- The analysis has been accepted for publication in the Astrophysical Journal Letters.
- The mass of the compact object is closer to 7.1 solar masses.
For the first time, astronomers at the University of California, Berkeley, observed the brightening of a more distant star as its light was bent by the object’s powerful gravitational field — a phenomena known as gravitational microlensing. According to astronomers, the mass of the undetected compact object is estimated to be between 1.6 and 4.4 times that of the Sun.
They also caution that the object could be a neutron star rather than a black hole, because astronomers estimate that a relic of a dead star must weigh more than 2.2 solar masses to collapse into a black hole. Neutron stars are compact, dense objects. Internal neutron pressure, on the other hand, counteracts their gravity, preventing them from collapsing deeper into black holes.This was the first free-floating black hole or neutron star found with gravitational microlensing, according to Jessica Lu, an associate professor of astronomy at UC Berkeley.
Lu noted that they can investigate and weigh these little particles using microlensing, and believes that they have opened a new doorway into these dark objects that couldn’t be viewed in any other means.A graduate student, Casey Lam, was also involved in the study.The analysis has been accepted for publication in the Astrophysical Journal Letters.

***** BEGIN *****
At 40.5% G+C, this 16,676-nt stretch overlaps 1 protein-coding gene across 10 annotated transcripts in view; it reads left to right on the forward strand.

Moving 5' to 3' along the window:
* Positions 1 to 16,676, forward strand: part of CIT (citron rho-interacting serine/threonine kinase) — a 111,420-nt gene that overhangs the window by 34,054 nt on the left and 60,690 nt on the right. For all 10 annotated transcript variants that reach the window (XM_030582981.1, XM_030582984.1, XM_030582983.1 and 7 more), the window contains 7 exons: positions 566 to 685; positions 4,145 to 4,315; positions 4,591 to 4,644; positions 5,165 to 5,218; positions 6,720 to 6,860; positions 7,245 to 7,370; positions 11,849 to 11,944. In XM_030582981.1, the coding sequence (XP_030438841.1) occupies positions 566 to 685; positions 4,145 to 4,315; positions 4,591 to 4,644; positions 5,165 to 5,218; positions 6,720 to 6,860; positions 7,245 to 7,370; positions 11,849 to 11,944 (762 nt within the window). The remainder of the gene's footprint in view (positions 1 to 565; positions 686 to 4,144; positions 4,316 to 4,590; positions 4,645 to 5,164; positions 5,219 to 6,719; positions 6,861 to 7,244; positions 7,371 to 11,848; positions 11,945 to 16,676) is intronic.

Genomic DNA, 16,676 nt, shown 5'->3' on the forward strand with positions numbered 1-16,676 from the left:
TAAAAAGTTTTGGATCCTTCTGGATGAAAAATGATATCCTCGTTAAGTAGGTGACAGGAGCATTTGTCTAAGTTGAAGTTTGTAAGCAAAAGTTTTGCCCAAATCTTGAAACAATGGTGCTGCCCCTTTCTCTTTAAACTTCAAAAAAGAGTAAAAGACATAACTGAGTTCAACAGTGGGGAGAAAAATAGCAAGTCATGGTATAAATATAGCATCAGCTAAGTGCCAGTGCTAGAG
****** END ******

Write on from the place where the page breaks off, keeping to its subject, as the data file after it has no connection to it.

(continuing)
The Space Telescope Science Institute (STScI) in Baltimore analysed the same microlensing event and claims that the compact object’s mass is closer to 7.1 solar masses, indicating that it is undoubtedly a black hole.While microlensing surveys detect roughly 2,000 stars per year, the combination of astrometric data allowed the two teams to establish the compact object’s mass and distance from Earth.
It is estimated to be between 2,280 and 6,260 light-years away, according to research led by UC Berkeley. It is 5,153 light-years away, according to the STScI group.After the STScI team first believed that five microlensing events recorded by Hubble — all of which lasted more than 100 days and thus could have been black holes — might not be created by compact objects after all, Lu and Lam became interested in the object in 2020.
Lam was shocked to find that one of the five microlensing events, OB110462, had compact object qualities when she investigated the photometry and astrometry. It did not appear to be a star because the lensing object was dark. The stellar brightness lasted about 300 days, and the location of the background star was shifted for the same period of time.
The length of the lensing session, according to Lam, was the most crucial aspect. In the year 2020, she discovered that the best way to find black hole micro lenses was to hunt for really long events. According to her, black holes account for only 1% of all measurable microlensing events, so looking at all of them would be like looking for a needle in a haystack. According to Lam, black holes account for roughly 40% of microlensing events lasting longer than 120 days.
According to Lu, OB110462’s gravitational influence on the light of the background star lasted an extremely long time. The star flashed brightly for about a year before peaking in 2011, then dimmed for a year before returning to normal.The velocity of the super compact lensing object was also calculated by both teams.
Lu and Lam discovered a speed of less than 30 kilometres per hour. The STScI researchers discovered a 45kilometerpersecond velocity, which they attributed to the alleged black hole receiving a boost from the supernova that created it.
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